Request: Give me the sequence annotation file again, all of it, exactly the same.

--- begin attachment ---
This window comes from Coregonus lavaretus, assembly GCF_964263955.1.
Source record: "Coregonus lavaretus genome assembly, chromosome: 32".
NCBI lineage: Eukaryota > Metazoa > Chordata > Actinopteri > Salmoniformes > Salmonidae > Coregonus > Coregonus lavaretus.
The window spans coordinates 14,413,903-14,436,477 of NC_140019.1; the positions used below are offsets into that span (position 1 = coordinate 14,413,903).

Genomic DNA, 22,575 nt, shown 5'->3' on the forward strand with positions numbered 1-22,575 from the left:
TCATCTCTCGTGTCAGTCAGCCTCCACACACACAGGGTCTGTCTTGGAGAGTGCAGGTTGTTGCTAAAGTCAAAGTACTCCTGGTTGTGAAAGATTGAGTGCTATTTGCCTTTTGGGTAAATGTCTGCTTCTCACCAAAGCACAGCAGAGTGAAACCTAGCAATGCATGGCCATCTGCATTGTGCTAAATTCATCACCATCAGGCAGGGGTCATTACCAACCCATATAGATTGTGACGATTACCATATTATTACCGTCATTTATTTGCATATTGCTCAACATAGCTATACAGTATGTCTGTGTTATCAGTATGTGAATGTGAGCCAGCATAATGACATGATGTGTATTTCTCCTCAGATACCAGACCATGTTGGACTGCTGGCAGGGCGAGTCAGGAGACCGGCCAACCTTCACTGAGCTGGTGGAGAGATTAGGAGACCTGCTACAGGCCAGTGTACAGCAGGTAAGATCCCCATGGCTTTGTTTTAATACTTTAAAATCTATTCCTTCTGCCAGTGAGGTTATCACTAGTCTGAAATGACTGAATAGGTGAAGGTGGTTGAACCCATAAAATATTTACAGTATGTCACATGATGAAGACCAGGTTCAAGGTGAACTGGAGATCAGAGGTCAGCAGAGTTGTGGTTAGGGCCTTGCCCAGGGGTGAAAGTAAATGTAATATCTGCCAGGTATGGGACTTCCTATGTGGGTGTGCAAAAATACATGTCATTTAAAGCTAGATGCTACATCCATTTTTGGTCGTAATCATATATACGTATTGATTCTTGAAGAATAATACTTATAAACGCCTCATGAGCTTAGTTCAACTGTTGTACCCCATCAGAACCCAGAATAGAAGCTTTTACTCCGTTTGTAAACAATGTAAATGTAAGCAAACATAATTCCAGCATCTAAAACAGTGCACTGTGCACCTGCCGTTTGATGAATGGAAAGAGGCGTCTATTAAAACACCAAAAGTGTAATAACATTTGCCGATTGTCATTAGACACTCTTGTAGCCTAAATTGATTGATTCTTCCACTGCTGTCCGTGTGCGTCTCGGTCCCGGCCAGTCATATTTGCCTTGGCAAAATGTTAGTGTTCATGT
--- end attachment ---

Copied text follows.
This window comes from Coregonus lavaretus, assembly GCF_964263955.1.
Source record: "Coregonus lavaretus genome assembly, chromosome: 32".
NCBI lineage: Eukaryota > Metazoa > Chordata > Actinopteri > Salmoniformes > Salmonidae > Coregonus > Coregonus lavaretus.
The window spans coordinates 14,413,903-14,436,477 of NC_140019.1; the positions used below are offsets into that span (position 1 = coordinate 14,413,903).

Genomic DNA, 22,575 nt, shown 5'->3' on the forward strand with positions numbered 1-22,575 from the left:
TCATCTCTCGTGTCAGTCAGCCTCCACACACACAGGGTCTGTCTTGGAGAGTGCAGGTTGTTGCTAAAGTCAAAGTACTCCTGGTTGTGAAAGATTGAGTGCTATTTGCCTTTTGGGTAAATGTCTGCTTCTCACCAAAGCACAGCAGAGTGAAACCTAGCAATGCATGGCCATCTGCATTGTGCTAAATTCATCACCATCAGGCAGGGGTCATTACCAACCCATATAGATTGTGACGATTACCATATTATTACCGTCATTTATTTGCATATTGCTCAACATAGCTATACAGTATGTCTGTGTTATCAGTATGTGAATGTGAGCCAGCATAATGACATGATGTGTATTTCTCCTCAGATACCAGACCATGTTGGACTGCTGGCAGGGCGAGTCAGGAGACCGGCCAACCTTCACTGAGCTGGTGGAGAGATTAGGAGACCTGCTACAGGCCAGTGTACAGCAGGTAAGATCCCCATGGCTTTGTTTTAATACTTTAAAATCTATTCCTTCTGCCAGTGAGGTTATCACTAGTCTGAAATGACTGAATAGGTGAAGGTGGTTGAACCCATAAAATATTTACAGTATGTCACATGATGAAGACCAGGTTCAAGGTGAACTGGAGATCAGAGGTCAGCAGAGTTGTGGTTAGGGCCTTGCCCAGGGGTGAAAGTAAATGTAATATCTGCCAGGTATGGGACTTCCTATGTGGGTGTGCAAAAATACATGTCATTTAAAGCTAGATGCTACATCCATTTTTGGTCGTAATCATATATACGTATTGATTCTTGAAGAATAATACTTATAAACGCCTCATGAGCTTAGTTCAACTGTTGTACCCCATCAGAACCCAGAATAGAAGCTTTTACTCCGTTTGTAAACAATGTAAATGTAAGCAAACATAATTCCAGCATCTAAAACAGTGCACTGTGCACCTGCCGTTTGATGAATGGAAAGAGGCGTCTATTAAAACACCAAAAGTGTAATAACATTTGCCGATTGTCATTAGACACTCTTGTAGCCTAAATTGATTGATTCTTCCACTGCTGTCCGTGTGCGTCTCGGTCCCGGCCAGTCATATTTGCCTTGGCAAAATGTTAGTGTTCATGT